On the other hand, there is a dark side to this connection. It has happened, more than once, and recently, that a negative review has caused me to step on toes. Or, an overly positive review that others disagree with has led to uncomfortable conversations. I am extremely chatty and present in the virtual Genre-sphere, and fellow fans and authors can often be inescapable that way. When a work doesn’t work for me, or my review of it doesn’t work for others, this can lead to difficulties and conflicts. The blurring of lines or the overlap of the spheres of professionalism and friendship can be, and are, fraught with peril. Does that 4 and a half star review of that author’s work really reflect my feelings on the book, or the friendship with the author? How do I engage with an author whose book I reviewed negatively, and yet consider a friend? I’ve faced both of these perils and they weigh on me with every new review.
Another major difficulty and joy with reviewing is the matter of time. Time is both the greatest gift and greatest thing to spend in the universe, and yet is a ticking clock of doom.
I enjoy reading and writing. I wouldn’t do it if I didn’t find both a worthwhile spending of my time. I sneak off time to do both, especially when I should be doing other things. When I read, and when I write, I feel free and alive in ways I don’t in most other pursuits. It’s the joy of the creative act, in engaging with a text and then transmitting that engagement forward.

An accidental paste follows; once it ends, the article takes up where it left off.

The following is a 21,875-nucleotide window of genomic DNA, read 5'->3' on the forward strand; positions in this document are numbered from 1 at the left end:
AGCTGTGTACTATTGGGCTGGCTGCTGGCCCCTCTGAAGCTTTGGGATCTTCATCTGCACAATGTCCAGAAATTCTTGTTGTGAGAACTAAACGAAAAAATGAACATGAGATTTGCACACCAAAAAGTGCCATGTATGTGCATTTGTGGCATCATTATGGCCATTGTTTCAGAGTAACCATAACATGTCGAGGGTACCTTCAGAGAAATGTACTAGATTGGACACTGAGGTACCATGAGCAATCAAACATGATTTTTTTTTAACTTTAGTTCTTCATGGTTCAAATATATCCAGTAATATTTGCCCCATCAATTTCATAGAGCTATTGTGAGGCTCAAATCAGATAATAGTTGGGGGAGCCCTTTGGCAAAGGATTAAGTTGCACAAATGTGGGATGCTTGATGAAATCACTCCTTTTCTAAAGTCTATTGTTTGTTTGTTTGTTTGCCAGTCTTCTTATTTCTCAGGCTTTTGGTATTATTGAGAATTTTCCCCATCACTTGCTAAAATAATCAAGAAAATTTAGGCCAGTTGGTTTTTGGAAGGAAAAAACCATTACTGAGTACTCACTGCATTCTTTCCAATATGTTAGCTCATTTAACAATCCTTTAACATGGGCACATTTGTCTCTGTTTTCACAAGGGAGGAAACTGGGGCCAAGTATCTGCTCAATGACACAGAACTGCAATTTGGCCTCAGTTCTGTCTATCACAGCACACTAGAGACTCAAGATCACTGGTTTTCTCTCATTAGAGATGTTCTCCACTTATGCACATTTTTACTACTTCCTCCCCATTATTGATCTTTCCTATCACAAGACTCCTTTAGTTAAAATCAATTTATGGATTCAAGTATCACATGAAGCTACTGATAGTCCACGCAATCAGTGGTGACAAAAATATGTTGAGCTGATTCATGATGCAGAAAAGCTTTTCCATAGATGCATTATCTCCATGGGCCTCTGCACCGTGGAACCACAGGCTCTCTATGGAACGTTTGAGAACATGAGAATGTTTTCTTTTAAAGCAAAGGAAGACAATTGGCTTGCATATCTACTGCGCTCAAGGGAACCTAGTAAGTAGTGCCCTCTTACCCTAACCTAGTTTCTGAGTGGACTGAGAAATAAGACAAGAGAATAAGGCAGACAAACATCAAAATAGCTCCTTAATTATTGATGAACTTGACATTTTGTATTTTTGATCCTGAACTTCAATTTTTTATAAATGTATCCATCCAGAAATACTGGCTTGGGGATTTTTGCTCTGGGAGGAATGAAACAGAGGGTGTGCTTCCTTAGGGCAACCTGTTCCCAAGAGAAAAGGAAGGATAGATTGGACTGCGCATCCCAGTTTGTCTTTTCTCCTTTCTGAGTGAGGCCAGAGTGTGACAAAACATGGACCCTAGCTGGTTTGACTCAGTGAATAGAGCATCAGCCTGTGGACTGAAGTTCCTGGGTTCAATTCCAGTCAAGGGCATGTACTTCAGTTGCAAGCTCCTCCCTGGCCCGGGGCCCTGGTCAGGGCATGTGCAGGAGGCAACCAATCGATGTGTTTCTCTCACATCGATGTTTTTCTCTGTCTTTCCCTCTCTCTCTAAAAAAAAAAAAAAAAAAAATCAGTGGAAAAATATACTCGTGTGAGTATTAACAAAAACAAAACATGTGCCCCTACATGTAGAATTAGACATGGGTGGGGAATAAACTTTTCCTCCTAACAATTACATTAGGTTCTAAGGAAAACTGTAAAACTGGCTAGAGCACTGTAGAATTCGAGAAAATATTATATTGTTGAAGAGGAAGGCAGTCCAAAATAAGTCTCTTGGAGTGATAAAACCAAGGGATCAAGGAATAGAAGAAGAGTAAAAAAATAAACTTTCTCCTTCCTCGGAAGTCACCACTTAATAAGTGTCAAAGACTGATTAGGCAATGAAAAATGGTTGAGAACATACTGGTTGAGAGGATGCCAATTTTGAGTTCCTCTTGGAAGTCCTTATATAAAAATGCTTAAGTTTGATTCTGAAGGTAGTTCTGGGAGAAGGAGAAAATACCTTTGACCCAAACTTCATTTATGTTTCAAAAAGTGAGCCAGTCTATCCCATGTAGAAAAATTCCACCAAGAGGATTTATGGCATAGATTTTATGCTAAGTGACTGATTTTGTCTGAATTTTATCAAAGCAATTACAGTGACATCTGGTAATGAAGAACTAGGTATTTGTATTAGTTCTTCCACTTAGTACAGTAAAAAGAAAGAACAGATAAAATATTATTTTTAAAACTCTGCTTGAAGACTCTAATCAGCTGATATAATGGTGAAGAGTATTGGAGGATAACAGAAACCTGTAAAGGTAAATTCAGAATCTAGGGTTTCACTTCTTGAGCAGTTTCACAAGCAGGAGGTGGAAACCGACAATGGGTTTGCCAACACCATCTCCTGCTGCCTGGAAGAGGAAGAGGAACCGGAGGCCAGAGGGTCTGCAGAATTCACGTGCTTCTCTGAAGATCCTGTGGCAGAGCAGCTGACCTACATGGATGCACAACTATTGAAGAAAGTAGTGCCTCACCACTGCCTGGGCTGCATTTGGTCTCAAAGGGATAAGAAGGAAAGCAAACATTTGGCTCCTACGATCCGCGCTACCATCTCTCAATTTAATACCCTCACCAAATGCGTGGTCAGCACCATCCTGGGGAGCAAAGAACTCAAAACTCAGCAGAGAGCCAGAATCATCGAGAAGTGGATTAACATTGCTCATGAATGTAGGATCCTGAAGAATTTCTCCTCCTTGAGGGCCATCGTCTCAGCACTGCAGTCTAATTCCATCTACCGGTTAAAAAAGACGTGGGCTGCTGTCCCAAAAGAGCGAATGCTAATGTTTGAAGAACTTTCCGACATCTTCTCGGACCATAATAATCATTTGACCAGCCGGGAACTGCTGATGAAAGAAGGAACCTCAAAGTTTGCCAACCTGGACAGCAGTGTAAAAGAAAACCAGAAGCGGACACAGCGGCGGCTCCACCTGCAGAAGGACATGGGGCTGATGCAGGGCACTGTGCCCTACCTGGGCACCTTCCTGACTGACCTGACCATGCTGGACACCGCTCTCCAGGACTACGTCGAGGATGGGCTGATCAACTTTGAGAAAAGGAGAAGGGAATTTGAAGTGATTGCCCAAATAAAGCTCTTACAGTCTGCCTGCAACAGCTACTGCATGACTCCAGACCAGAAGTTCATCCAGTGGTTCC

However, to do a well formed review takes time and effort. Sometimes, reality and other priorities intrude, and getting a review of a book slips in time, much to my chagrin. I really don’t like a pileup of undone reviews, but a busy person can face a daunting pile of to-be-written reviews that match the daunting to-be-read pile of books. Some days, I just want to do some photography, or make a map, or play some Hegemony. Or even clean the apartment. Time is indeed the fire in which we burn.